Social Question

Shippy's avatar

Did you ever keep the ashes of someone you loved?

Asked by Shippy (9852 points ) July 26th, 2012

I have, and I feel it is time to let them go.

The real question is though, how did it affect you? in a good or bad way. Did you feel a release?

Also is it OK, to just do it with a few special people, as I didn’t have a funeral for my mom at the time of her death.

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19 Answers

Adirondackwannabe's avatar

I have the ashes of my two dogs on my TV shelf. They’ll be there while I’m breathing. I don’t need to let them go.

Kayak8's avatar

For many people, it is significant to put the cremains in a place that they can return to and visit. That may be a cemetery or other place with a marker or means for you to identify exactly where they are. For others, releasing the ashes into the wind in a special place brings meaning.

Not knowing when your loved one died, it is possible that it predated the tradition of pulverizing the ashes to make them more like ashes and less like recognizable elements of the loved one (eg., teeth). With one of my dogs, the ashes included a very obvious spinal bone. For this reason, you may wish to have someone other than you remove the ashes from the plastic bag if you are planning to toss them into the wind . . .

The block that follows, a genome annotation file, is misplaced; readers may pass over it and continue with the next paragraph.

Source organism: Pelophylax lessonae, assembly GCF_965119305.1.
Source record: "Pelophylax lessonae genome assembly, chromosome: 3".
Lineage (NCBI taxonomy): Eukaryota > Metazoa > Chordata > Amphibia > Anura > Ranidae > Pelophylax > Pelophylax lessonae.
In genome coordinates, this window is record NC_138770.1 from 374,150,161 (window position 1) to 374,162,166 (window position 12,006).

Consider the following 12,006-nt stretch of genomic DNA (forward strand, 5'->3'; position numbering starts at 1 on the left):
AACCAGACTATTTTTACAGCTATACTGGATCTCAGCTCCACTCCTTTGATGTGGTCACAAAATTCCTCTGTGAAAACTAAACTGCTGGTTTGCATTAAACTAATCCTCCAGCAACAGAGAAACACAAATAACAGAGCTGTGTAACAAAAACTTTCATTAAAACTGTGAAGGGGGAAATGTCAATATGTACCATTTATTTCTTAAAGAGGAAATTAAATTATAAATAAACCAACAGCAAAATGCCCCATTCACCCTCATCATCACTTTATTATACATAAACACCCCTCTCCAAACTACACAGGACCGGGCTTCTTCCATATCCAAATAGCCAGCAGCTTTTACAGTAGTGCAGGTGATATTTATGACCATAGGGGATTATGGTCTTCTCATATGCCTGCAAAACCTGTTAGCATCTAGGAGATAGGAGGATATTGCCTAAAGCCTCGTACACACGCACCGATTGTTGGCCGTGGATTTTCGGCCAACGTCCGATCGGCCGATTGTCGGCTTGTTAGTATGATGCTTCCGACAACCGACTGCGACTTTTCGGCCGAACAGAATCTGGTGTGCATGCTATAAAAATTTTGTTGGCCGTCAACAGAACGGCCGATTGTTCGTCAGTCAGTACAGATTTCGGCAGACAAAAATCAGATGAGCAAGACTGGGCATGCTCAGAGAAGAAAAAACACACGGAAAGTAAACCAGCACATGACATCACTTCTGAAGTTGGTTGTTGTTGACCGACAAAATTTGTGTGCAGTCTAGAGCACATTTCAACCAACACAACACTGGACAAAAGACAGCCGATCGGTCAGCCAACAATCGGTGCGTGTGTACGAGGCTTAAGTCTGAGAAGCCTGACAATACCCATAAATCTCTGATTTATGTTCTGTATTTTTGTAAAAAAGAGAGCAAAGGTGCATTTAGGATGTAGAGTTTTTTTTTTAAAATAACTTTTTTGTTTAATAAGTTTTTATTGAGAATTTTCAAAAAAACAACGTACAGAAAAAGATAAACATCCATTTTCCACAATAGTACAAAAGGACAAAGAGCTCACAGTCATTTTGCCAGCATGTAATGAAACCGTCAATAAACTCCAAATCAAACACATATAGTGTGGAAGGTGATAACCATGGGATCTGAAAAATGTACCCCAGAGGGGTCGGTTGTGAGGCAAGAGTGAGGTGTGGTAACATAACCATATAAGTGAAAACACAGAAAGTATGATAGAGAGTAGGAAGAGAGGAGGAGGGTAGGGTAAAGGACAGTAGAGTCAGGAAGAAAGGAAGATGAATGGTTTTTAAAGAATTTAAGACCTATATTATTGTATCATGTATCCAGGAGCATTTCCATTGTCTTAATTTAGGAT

creative1's avatar

My mother has my fathers ashes in a china closet at her new home with my step father and he’s been gone since 1986. It was the best she could do for his wish to be stuffed and stood in the corner. Of course we believe he was just kidding around but at least its close to what I remember him always telling my mom if he died before her. Its in her will that his ashes will be buried in the casket with her.

Pied_Pfeffer's avatar

My heart goes out to you @Shippy. Deciding if and when to let go of a loved one’s ashes, be that person human or animal, usually is an emotional decision.

I have never personally kept the ashes of someone I loved. There has always been direction given on what to do with them. The only ones I would consider holding onto are my SO’s, if he didn’t give a specific directive. My request would be that, when I die, I too am cremated, our ashes mixed together, and then tossed in the woods.

LuckyGuy's avatar

My neighbor spread the ashes of his parents around the base of a tree he had planted a few years earlier. He said he felt they were helping the tree grow in a small way. The tree is doing quite well.

I am sorry for your loss.

majorrich's avatar

A little bit of the ashes of my father wouldn’t fit into his urn and I kept them in a small jar for a while. I released them while flying over the Scout Camp he so loved. The FAA kind of frowns on this practice, but it wasn’t very much.

Shippy's avatar

I have the ashes of my mom, dad and my girl friend, they all died quite close together.

Adirondackwannabe's avatar

Oh crap Shippy. I lost a group of people close together. It hurts. I’m sorry for your loss. I was a little cold with my first comment.

Shippy's avatar